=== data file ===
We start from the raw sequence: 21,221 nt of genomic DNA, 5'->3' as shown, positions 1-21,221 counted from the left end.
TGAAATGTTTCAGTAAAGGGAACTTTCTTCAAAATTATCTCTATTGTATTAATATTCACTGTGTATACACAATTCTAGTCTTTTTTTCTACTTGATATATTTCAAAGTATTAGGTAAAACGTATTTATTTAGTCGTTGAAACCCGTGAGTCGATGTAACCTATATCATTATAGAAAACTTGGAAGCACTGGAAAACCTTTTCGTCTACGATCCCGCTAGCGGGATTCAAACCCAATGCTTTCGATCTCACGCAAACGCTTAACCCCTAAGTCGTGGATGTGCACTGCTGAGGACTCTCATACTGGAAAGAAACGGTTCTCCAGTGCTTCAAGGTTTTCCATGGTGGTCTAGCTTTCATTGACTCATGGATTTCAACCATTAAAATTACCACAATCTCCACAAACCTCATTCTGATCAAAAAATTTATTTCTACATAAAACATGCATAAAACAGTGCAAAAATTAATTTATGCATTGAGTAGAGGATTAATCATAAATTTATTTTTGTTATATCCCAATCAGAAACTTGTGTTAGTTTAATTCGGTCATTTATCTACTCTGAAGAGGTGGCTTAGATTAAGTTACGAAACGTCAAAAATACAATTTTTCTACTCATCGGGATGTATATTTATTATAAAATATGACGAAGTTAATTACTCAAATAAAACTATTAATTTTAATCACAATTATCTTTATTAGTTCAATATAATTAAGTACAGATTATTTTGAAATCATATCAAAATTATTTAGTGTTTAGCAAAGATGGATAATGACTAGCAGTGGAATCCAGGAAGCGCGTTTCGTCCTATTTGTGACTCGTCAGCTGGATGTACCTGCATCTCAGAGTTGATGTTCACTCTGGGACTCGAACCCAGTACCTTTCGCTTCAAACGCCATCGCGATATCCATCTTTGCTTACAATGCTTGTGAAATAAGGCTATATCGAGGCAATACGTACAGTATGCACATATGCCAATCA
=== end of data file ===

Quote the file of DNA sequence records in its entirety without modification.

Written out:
We start from the raw sequence: 21,221 nt of genomic DNA, 5'->3' as shown, positions 1-21,221 counted from the left end.
TGAAATGTTTCAGTAAAGGGAACTTTCTTCAAAATTATCTCTATTGTATTAATATTCACTGTGTATACACAATTCTAGTCTTTTTTTCTACTTGATATATTTCAAAGTATTAGGTAAAACGTATTTATTTAGTCGTTGAAACCCGTGAGTCGATGTAACCTATATCATTATAGAAAACTTGGAAGCACTGGAAAACCTTTTCGTCTACGATCCCGCTAGCGGGATTCAAACCCAATGCTTTCGATCTCACGCAAACGCTTAACCCCTAAGTCGTGGATGTGCACTGCTGAGGACTCTCATACTGGAAAGAAACGGTTCTCCAGTGCTTCAAGGTTTTCCATGGTGGTCTAGCTTTCATTGACTCATGGATTTCAACCATTAAAATTACCACAATCTCCACAAACCTCATTCTGATCAAAAAATTTATTTCTACATAAAACATGCATAAAACAGTGCAAAAATTAATTTATGCATTGAGTAGAGGATTAATCATAAATTTATTTTTGTTATATCCCAATCAGAAACTTGTGTTAGTTTAATTCGGTCATTTATCTACTCTGAAGAGGTGGCTTAGATTAAGTTACGAAACGTCAAAAATACAATTTTTCTACTCATCGGGATGTATATTTATTATAAAATATGACGAAGTTAATTACTCAAATAAAACTATTAATTTTAATCACAATTATCTTTATTAGTTCAATATAATTAAGTACAGATTATTTTGAAATCATATCAAAATTATTTAGTGTTTAGCAAAGATGGATAATGACTAGCAGTGGAATCCAGGAAGCGCGTTTCGTCCTATTTGTGACTCGTCAGCTGGATGTACCTGCATCTCAGAGTTGATGTTCACTCTGGGACTCGAACCCAGTACCTTTCGCTTCAAACGCCATCGCGATATCCATCTTTGCTTACAATGCTTGTGAAATAAGGCTATATCGAGGCAATACGTACAGTATGCACATATGCCAATCA